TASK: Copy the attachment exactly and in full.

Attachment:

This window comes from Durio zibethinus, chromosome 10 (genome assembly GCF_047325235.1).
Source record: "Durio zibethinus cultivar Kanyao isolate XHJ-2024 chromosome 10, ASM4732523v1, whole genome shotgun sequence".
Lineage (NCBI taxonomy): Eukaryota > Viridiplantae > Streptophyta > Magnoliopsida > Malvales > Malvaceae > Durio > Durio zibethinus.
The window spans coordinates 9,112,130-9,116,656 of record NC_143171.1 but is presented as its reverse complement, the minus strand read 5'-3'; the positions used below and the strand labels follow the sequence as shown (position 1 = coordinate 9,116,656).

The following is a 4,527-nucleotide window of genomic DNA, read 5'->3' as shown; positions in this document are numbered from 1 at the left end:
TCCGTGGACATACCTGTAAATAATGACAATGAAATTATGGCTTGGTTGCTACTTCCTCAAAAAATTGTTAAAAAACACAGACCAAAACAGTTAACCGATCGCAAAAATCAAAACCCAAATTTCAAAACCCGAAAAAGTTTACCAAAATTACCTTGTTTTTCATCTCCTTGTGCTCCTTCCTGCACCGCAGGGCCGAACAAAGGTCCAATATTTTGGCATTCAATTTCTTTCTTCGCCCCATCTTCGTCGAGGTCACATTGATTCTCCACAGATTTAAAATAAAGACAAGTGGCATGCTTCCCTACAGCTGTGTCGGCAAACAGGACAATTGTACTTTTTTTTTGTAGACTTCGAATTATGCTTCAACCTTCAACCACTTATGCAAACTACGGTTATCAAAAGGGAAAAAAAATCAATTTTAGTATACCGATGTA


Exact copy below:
This window comes from Durio zibethinus, chromosome 10 (genome assembly GCF_047325235.1).
Source record: "Durio zibethinus cultivar Kanyao isolate XHJ-2024 chromosome 10, ASM4732523v1, whole genome shotgun sequence".
Lineage (NCBI taxonomy): Eukaryota > Viridiplantae > Streptophyta > Magnoliopsida > Malvales > Malvaceae > Durio > Durio zibethinus.
The window spans coordinates 9,112,130-9,116,656 of record NC_143171.1 but is presented as its reverse complement, the minus strand read 5'-3'; the positions used below and the strand labels follow the sequence as shown (position 1 = coordinate 9,116,656).

The following is a 4,527-nucleotide window of genomic DNA, read 5'->3' as shown; positions in this document are numbered from 1 at the left end:
TCCGTGGACATACCTGTAAATAATGACAATGAAATTATGGCTTGGTTGCTACTTCCTCAAAAAATTGTTAAAAAACACAGACCAAAACAGTTAACCGATCGCAAAAATCAAAACCCAAATTTCAAAACCCGAAAAAGTTTACCAAAATTACCTTGTTTTTCATCTCCTTGTGCTCCTTCCTGCACCGCAGGGCCGAACAAAGGTCCAATATTTTGGCATTCAATTTCTTTCTTCGCCCCATCTTCGTCGAGGTCACATTGATTCTCCACAGATTTAAAATAAAGACAAGTGGCATGCTTCCCTACAGCTGTGTCGGCAAACAGGACAATTGTACTTTTTTTTTGTAGACTTCGAATTATGCTTCAACCTTCAACCACTTATGCAAACTACGGTTATCAAAAGGGAAAAAAAATCAATTTTAGTATACCGATGTA